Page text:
We at CrackedSidewalks wish to thank John for this great series.
When some of my friends heard I was ranking the Top 100 players some laughed – thinking about the Dwyane Wade bobble head on my desk and the authentic MU Wade jersey I wear occasionally. However, when I crunch all the numbers and weight everything I have to give a slight – very slight – edge to Bo Ellis ahead of D. Wade as the greatest MU player of all time.
But it’s not just close between Wade and Ellis – there is a clean break between the greatest 9 players in Marquette history - and the other 630 players who have put on the uniform. I truly believe you could make an argument for any of the top 9 players as the greatest player in MU history – and I do not believe you could make an argument for any player from Earl Tatum 11th place on down the list. It just depends how much you weight statistics, dominance and the impact on the program. I weight all three as equally important, giving a score of 0 to 15 in each of those areas, then adding them up. Theoretically a perfect player could get a 15 + 15 + 15 = 45, but of the 640 players rated, the average score is 2 + 3 + 2 = 7 – so the average score is actually just 7 of 45 as only truly great accomplishments get the player any points:
If I had based these rankings solely on my 1st criteria, STATISTICS, then I believe you could go with George Thompson, Dean Meminger, Don Kojis or Terry Rand. The numbers those four put up are truly staggering, and match up with just about any other player in the country.
If I had based these rankings solely on my 2nd criteria, DOMINANCE, then 1st place would be a toss-up between Wade, Maurice Lucas and Butch Lee. Wade and Lucas were so good they ended up dominating the NBA, both leading teams to titles. Wade was a 1st team All-American, Lucas was 2nd team All-American in college. Wade was the most unstoppable, as even Dallas 5-on-1 defense set wasn’t enough to stop him as he took the NBA title from them. Lucas wsa the baddest man in the NBA, as he flattened Darryl Dawkins with one hit in route to his NBA title. While Butch Lee was not as dominant in the pros, he was the only MU player ever voted as the top college player in the country.
On both these counts, Ellis ranks just slightly behind the players mentioned – but he moves to the top of the list based on his IMPACT on the program. As great as his stats were, he separated himself from the other greats by leading MU to the NCAA championship game TWICE – the only two times MU has made the championship game. On both those teams, Ellis was either first or second on the team in both points and rebounds with 12.2/8.5 his freshman year when MU lost to NC State in the title game, and 15.6/8.3 his senior year when MU won the title over UNC.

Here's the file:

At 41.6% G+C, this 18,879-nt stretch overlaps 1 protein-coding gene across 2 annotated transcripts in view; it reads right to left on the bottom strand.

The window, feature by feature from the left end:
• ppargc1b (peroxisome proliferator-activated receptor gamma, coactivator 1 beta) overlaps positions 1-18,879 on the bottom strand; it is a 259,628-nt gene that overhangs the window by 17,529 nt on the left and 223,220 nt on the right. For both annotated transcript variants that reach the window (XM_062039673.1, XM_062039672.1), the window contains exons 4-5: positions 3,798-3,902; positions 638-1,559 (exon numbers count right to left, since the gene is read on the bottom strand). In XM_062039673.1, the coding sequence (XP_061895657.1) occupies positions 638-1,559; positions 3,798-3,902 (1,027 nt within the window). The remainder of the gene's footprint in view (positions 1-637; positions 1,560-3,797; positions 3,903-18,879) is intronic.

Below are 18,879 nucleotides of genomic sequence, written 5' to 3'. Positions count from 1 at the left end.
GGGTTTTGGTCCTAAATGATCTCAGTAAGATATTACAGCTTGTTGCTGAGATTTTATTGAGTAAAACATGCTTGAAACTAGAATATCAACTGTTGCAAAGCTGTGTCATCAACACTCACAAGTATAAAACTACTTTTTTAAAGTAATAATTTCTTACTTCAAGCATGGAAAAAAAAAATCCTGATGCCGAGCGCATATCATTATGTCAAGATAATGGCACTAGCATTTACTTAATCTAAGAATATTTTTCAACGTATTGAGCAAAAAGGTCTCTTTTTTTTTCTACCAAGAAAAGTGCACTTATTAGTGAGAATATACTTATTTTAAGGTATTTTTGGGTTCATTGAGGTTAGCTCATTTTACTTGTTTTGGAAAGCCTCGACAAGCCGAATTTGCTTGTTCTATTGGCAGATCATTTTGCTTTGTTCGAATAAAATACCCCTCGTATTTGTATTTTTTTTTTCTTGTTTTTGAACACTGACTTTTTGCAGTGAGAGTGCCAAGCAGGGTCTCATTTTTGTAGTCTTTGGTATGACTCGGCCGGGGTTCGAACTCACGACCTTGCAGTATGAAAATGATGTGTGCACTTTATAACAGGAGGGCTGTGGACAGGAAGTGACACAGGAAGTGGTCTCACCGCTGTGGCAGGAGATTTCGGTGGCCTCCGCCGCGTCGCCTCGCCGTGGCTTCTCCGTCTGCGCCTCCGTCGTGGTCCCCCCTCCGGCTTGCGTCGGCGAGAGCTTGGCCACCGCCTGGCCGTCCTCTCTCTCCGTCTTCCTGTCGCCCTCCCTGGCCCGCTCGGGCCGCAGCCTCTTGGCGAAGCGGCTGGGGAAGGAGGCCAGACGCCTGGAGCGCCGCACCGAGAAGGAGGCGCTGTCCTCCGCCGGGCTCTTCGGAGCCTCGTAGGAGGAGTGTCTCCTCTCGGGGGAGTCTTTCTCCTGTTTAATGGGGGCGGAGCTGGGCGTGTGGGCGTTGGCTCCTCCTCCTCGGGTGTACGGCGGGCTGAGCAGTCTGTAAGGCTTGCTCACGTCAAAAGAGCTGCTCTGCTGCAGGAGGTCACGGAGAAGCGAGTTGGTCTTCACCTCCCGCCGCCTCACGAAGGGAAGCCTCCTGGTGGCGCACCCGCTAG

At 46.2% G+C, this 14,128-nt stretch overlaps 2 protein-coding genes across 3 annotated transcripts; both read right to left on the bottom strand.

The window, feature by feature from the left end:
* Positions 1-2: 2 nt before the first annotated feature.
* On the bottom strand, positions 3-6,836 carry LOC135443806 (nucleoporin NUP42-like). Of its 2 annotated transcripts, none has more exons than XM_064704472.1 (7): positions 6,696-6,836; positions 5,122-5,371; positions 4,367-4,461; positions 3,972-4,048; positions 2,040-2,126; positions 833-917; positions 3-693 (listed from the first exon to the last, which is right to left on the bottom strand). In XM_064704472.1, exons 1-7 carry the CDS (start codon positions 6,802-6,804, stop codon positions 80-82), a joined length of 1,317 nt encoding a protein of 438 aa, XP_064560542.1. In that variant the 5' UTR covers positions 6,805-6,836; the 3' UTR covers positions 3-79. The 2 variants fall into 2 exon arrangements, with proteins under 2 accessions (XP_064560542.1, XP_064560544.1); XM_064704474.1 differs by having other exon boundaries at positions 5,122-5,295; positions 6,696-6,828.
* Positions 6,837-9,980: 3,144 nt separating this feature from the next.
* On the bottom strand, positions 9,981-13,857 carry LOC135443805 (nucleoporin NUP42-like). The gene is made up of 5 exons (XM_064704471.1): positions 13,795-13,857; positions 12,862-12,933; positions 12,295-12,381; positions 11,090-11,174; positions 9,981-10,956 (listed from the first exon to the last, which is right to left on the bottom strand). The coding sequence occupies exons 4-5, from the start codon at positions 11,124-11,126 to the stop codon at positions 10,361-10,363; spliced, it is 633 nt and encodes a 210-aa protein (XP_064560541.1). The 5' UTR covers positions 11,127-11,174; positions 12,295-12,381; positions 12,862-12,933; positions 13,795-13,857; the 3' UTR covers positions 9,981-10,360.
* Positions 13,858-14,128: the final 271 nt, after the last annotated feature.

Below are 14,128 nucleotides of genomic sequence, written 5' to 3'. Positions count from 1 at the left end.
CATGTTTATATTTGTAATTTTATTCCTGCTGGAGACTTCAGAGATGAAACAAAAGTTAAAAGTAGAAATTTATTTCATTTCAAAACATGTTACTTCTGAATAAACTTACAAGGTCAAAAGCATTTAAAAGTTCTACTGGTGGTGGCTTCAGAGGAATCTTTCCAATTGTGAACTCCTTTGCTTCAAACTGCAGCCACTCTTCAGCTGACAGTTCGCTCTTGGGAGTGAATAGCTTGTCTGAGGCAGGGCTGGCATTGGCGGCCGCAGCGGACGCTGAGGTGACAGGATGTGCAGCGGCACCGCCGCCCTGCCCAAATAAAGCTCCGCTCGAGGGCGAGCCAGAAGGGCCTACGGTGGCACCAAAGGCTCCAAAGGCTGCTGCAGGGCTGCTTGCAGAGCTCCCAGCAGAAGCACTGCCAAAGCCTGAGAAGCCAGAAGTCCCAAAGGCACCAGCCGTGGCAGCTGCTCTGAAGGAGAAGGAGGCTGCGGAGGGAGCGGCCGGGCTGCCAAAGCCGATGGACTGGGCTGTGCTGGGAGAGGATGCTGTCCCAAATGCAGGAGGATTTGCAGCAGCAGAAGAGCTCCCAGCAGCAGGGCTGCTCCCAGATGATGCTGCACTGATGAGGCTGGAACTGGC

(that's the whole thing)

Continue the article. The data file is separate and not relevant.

If Wade or Lucas had played four years instead of two, I might move them into first – but only Ellis played four years. If any of the other top 9 players had taken their teams to two championship games, they might be in first – but only Ellis did. The photo of Ellis standing on the rim after claiming the 1977 title will always be a classic just behind McGuire crying on the bench.
The following are the ratings and descriptions of each of the greatest 10 players in Marquette history.
Key: All-time ranking among Marquette players, Name, (years played), Ratings based on statistics + domination/pro career + impact on program = overall rating.
1, Maurice (Bo) Ellis, (1974, 75, 76, 77) 13 + 14 + 15 = 42 Notes on why in Top 100: Only player on both Marquette's NCAA Runners-up in 1974 AND Champions in 1977, and was in the top 2 in rebounding AND points on both teams as both a freshman and a starter with 12.2/8.5 and 15.6/8.3 - 1st Round pick. One of only two MU players to record 1,000 rebounds (Kojis 1,222, Ellis 1,085) and 6th all-time in scoring 1,663, just over 100 behind leader 1st place George Thompson's 1,773, and they didn't start keeping track of blocked shots until 1980. And he was every bit as good the two years in between as he racked up a 101-18 record during his four years at MU – the only other starter to win 100 was Tatum at 101. You can even through in the intangible for his role in “Hoop Dreams.”
2, Dwyane Wade, (2002, 03) 14 + 15 + 12 = 41 Notes on why in Top 100: MVP of NBA Finals in 2006, 5th overall draft pick, 6,200 points in first 3 NBA years, All-Star every year after All-American in last year at MU, led MU back to final 4 in 2003 with 21.5/6.3, 71 steals, and led team with 43 blocked shots. Extra credit for being the spokesman for the University and single-handed destruction of Kentucky and Pittsburgh in NCAA, then Dallas Mavs in Championship.
3, George Thompson, (1967, 68, 69) 15 + 14 + 11 = 40 Notes on why in Top 100: All-American who got MU to the next level through 1969 - still top scorer in Marquette history at 1,773 despite playing before shotclock (and only playing the NCAA mandated three seasons), then scored 8,000 more in the pros. Only MU player ever to average more than 20 career ppg, and just misses top 10 rebounding at 688. In his three years of shattering rebounding and scoring records, Thompson led the Warriors to the NIT championship game, then the NCAA tourney, then to the Elite 8 to become Marquette's all-time leading scorer. The Elite 8 run came in a year that was supposed to be a rebuilding year, but Thompson led the team to their first Top 10 finish in the polls and backed it up with the Elite 8 run.